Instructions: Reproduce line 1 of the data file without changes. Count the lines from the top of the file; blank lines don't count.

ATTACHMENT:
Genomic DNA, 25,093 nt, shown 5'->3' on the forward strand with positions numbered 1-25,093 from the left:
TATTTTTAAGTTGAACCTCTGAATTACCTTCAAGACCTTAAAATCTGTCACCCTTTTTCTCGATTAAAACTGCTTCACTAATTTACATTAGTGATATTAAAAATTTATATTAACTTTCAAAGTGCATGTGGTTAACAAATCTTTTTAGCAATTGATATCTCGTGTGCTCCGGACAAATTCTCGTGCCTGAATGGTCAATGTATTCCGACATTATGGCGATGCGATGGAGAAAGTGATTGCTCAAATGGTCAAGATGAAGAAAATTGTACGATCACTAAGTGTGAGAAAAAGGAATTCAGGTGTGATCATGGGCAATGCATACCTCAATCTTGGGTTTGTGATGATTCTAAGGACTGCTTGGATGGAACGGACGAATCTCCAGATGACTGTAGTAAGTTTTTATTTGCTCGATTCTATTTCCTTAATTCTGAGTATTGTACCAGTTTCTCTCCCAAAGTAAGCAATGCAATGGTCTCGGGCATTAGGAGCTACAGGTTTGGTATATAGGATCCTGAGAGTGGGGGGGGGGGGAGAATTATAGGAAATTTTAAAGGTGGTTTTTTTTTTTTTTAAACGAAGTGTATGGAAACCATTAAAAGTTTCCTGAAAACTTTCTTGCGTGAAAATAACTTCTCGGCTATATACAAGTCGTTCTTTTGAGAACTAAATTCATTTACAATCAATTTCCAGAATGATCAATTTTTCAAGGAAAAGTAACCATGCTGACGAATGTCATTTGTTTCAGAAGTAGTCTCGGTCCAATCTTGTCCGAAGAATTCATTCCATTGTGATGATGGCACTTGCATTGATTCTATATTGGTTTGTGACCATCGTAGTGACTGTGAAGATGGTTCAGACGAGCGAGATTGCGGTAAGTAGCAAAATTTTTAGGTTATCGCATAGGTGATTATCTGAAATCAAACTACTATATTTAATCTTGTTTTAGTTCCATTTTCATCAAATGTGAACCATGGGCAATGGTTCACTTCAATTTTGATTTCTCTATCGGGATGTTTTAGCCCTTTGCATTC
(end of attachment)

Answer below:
Genomic DNA, 25,093 nt, shown 5'->3' on the forward strand with positions numbered 1-25,093 from the left: